By: Leong Sze Hian

Parliament debates removing century-old law

I refer to the article “Parliament debates removing century-old law” (Straits Times, Jan 11).

1st time since 2004 – send to Select Committee

It states that “It ended with members of the House voting to send the proposal to a specially convened Select Committee for extra scrutiny – a rare step that last happened in 2004 with the Building Maintenance and Management Bill.

So that the affected hospital staff can have their say

The Ministry of Health told The Straits Times that the Kwong-Wai- Shiu Free Hospital (Transfer of Undertaking and Dissolution) Bill was sent to the Select Committee so that the affected hospital staff can have their say on the move.

Singapore’s largest nursing home

At the end of this year, it will run Singapore’s largest nursing home, with more than 600 beds.

Dr Lam noted that the hospital has already gone beyond the restrictions of the old law. For instance, its services are open to the public, regardless of the race, religion and dialect of the patients.”

Move to repeal the law was initiated by the hospital management – but when?

As to “The move to repeal the law was initiated by the hospital management, he added, without saying when” – when was the move initiated?.

From charity under 1910 law to a Companies Act company registered as a charity supervised by MOH?

Without the law, the hospital will be run as a company.

With regard to “It was incorporated and registered as a charity last year. The hospital will be governed by the Companies Act and supervised by the Ministry of Health as a charity” – how different will it be in the future, compared to the last 106 years when it was not “supervised by the Ministry of Health?

No change compared to its first 100 years?

In respect of “”The hospital’s operations will not be affected and patients are unlikely to experience any inconvenience or any adverse changes as a result of the transition”” – will things like fees, means-testing, etc change in the future, compared to its first 100 years?

The issues in 2010?

On 6 April 2010, Andrew Loh and I co-authored an article “Kwong Wai Shiu – 100 years old but will it survive? (theonlinecitizen) –

“The hospital, located along Serangoon Road and which came about from an agreement between the British colonial authorities and the merchants, was built on a 6 hectare piece of land with a 99-year lease. The British government charged it a nominal annual rental of S$1.

Fast-forward to 2010.

$1 rent increased to $1.4m?

When its 99-year lease expired in February this year, the land was returned to the Singapore government. After discussions with the Ministry of Health (MO) and the Singapore Land Authority (SLA), the hospital was granted a new 5-year lease – till 2015 – and had its rental increased from the nominal S$1 to S$1.4 million.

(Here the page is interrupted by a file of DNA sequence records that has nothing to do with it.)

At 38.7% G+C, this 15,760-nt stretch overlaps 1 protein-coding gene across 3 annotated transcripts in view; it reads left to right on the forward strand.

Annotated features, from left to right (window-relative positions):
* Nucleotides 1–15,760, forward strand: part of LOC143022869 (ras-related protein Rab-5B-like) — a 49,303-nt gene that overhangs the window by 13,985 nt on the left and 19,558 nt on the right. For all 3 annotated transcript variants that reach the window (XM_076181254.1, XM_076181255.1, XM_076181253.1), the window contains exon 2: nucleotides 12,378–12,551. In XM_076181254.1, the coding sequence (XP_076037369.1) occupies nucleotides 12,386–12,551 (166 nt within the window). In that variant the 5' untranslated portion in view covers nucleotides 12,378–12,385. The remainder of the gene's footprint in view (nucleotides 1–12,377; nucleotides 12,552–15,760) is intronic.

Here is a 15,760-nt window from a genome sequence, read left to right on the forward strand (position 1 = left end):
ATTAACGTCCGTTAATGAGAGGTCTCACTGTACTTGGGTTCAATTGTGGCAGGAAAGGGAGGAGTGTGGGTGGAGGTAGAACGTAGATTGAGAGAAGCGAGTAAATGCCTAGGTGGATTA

Transparency?

It has been reported by the media that the MOH, under the new agreement, “has agreed to substantial increase in subsidies” for the hospital. These subsidies could be up to S$1 million to pay its rental of S$1.4 million and a further S$4.8 million for its annual expenses. These figures are, however, just speculation as the government has not made any such agreement public. Even the hospital’s management doesn’t seem to know exactly how much the government will provide.

Inevitably, such non-disclosure by the government throws up many questions.

Why raise charity hospital’s rent by 1.4 million times?
As a non-profit community hospital which has been running as a charity since 1910, and which depends on patient fees and donations, why is the hospital’s rent being raised 1.4 million times, from $1 to $1.4 million?

Increase $1.4m, then subsidise $1m?

It is puzzling that the SLA would raise its rental to S$1.4million and then for MOH to say it will subsidise the rental by up to S$1 million. Even if that were so, its rental would still rise by $400,000 – in one fell swoop, without any explanation by the SLA or the MOH.

Did MOH help 6 hospitals that had to raise charges?

It is even more curious if you consider that last year, and according to the Straits Times, “four of the six community hospitals here raised their charges, some by as much as S$50 a day” and the MOH did nothing to help them with the costs of operating the hospitals.

Why the sudden ostentatious generosity towards KWSH now?

MOH only gave $170,000 (1.5% of the hospital’s annual expenses)?

In conjuction with KWSH’s rental being increased, we now know that MOH only gave $170,000 last year to KWSH, which is only about 1.5 per cent of the hospital’s annual expenses.

Subsidy up from $170,000 to $4.8m, but up fees which has been maintained for 16 years?